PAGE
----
This paper argues that royal and non-royal palaces, hunting lodges, and leisure places in the Kingdom of Naples under Bourbon rule made part of an "integrated system" which included the archaeological sites of Herculaneum, Pompeii, and Stabia. On the basis of Charles of Bourbon’s "patrimonial" conception of the ancient artefacts, the absolute ownership of these latter was ascribed to the King. Consequently, they were first guarded in the royal palace of Portici and then moved to the former Palazzo degli Studi, which was adapted to being the Archaeological Museum. As a result of this "integrated system" of royal and archaeological sites, Naples became one of the major cultural capitals in 18th-century Europe.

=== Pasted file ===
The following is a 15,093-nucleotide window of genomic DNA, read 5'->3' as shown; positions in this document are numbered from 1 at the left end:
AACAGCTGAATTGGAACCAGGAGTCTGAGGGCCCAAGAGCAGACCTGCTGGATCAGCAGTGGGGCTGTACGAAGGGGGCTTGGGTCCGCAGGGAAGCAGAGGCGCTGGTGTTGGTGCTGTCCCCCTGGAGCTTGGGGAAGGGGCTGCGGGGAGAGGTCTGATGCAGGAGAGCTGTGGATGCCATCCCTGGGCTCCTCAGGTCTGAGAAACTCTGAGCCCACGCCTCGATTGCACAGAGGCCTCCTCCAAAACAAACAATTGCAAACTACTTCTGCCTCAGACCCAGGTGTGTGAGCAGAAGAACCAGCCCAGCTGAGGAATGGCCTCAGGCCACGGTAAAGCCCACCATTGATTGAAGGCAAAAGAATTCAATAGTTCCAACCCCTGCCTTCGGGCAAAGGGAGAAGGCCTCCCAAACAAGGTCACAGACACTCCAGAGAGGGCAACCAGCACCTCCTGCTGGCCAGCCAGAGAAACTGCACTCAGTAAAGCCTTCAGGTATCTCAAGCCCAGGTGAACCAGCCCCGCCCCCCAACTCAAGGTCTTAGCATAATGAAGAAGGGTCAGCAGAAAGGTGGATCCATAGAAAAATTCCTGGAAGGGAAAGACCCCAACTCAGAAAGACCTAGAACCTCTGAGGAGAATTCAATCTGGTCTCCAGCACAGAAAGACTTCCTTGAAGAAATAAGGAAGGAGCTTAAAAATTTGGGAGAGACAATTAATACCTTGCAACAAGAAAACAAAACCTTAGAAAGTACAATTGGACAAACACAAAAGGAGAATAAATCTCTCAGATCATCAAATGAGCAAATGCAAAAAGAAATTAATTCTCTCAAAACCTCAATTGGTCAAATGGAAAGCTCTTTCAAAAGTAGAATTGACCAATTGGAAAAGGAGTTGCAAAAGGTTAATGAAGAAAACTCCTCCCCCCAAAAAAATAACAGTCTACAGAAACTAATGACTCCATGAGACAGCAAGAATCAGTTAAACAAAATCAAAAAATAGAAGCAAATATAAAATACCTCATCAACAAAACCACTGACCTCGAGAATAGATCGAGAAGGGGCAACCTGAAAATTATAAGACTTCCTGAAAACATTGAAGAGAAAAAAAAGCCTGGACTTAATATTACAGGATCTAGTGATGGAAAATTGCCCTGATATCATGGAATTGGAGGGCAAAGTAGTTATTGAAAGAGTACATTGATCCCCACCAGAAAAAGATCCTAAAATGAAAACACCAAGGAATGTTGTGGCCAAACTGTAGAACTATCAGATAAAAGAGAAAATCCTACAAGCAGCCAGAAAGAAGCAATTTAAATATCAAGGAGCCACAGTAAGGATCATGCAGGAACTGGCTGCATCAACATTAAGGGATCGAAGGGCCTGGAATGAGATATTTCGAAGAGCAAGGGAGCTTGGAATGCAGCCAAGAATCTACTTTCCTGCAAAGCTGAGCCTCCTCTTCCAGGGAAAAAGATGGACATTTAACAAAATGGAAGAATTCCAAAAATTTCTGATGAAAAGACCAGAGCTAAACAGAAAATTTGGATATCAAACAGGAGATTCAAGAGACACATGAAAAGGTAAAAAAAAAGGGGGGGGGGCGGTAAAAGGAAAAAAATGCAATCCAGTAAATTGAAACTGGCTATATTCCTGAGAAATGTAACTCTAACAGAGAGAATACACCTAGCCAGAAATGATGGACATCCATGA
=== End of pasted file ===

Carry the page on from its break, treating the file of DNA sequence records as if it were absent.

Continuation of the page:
Keywords: Royal Sites; Archaeological Sites; Integrated System; 18thcentury Naples; European Capital of Culture